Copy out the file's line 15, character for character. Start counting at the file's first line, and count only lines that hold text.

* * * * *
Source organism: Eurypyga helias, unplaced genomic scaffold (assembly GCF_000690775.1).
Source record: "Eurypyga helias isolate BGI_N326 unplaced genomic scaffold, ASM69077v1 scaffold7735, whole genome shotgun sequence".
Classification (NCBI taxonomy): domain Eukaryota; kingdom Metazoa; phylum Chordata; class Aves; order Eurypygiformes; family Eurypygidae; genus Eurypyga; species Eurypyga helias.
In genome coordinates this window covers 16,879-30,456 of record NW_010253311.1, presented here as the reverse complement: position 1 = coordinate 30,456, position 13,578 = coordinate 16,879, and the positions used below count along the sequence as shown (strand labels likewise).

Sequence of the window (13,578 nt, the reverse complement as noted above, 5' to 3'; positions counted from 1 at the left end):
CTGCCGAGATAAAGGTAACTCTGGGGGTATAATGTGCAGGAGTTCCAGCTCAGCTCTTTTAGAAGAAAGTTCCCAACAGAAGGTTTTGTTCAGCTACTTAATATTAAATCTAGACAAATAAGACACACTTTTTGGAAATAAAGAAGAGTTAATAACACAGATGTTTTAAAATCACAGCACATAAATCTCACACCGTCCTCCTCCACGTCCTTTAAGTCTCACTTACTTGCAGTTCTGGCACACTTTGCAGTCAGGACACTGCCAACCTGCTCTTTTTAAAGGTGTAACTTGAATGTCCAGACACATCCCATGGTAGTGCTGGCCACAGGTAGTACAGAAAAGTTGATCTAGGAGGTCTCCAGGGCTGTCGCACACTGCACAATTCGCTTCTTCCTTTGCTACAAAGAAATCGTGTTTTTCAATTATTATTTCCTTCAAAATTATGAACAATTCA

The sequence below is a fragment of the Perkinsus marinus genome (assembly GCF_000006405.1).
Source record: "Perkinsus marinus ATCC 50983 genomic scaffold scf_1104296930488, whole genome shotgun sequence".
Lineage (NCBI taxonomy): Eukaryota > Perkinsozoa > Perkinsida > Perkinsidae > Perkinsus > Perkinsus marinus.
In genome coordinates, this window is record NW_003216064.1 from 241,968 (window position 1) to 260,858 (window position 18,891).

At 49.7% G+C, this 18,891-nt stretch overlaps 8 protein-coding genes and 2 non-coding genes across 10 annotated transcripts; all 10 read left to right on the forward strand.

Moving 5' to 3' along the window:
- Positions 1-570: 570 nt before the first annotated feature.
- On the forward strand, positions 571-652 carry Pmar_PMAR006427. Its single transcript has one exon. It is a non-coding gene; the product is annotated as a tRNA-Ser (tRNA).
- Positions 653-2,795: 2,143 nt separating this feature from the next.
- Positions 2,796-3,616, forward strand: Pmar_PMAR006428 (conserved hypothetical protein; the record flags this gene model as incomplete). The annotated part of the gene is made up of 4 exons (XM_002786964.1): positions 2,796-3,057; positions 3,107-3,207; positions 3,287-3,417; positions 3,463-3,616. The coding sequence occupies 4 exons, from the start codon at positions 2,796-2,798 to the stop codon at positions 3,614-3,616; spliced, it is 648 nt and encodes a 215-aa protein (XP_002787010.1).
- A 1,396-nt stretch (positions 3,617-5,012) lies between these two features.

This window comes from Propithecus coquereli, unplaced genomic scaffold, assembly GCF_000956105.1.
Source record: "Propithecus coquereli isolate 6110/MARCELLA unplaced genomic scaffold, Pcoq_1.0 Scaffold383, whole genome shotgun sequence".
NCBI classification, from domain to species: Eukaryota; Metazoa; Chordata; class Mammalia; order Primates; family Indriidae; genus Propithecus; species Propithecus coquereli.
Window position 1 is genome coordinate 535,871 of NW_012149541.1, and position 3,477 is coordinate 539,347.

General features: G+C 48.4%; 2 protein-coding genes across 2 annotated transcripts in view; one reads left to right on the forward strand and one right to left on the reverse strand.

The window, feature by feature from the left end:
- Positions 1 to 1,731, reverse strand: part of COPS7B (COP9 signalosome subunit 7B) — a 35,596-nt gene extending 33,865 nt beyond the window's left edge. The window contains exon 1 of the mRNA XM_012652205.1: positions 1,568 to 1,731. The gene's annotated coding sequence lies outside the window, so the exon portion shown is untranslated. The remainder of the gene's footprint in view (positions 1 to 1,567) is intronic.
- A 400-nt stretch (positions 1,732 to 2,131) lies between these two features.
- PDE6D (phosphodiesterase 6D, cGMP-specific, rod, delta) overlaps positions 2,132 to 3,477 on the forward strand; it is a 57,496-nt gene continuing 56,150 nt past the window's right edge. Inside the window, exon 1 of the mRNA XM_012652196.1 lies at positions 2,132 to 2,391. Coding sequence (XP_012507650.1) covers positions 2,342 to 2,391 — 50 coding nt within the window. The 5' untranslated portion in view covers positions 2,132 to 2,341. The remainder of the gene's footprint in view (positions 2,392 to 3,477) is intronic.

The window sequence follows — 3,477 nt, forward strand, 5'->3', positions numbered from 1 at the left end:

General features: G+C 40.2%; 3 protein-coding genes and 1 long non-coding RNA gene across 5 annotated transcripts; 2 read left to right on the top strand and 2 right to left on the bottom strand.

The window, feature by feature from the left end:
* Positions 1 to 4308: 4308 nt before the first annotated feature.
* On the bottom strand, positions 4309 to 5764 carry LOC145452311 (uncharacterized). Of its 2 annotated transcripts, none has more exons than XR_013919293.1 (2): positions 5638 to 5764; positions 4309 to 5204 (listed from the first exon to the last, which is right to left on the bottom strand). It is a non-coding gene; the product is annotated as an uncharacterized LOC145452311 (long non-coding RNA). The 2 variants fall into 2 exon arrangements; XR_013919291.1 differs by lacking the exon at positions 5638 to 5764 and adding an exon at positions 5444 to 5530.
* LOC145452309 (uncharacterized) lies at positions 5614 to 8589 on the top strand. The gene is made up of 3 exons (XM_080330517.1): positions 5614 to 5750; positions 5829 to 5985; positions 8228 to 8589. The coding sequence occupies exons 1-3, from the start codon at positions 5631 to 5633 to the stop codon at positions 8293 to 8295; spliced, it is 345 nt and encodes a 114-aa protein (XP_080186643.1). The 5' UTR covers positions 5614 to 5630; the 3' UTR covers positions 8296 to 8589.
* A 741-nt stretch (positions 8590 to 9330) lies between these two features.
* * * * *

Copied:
- Positions 653-2,795: 2,143 nt separating this feature from the next.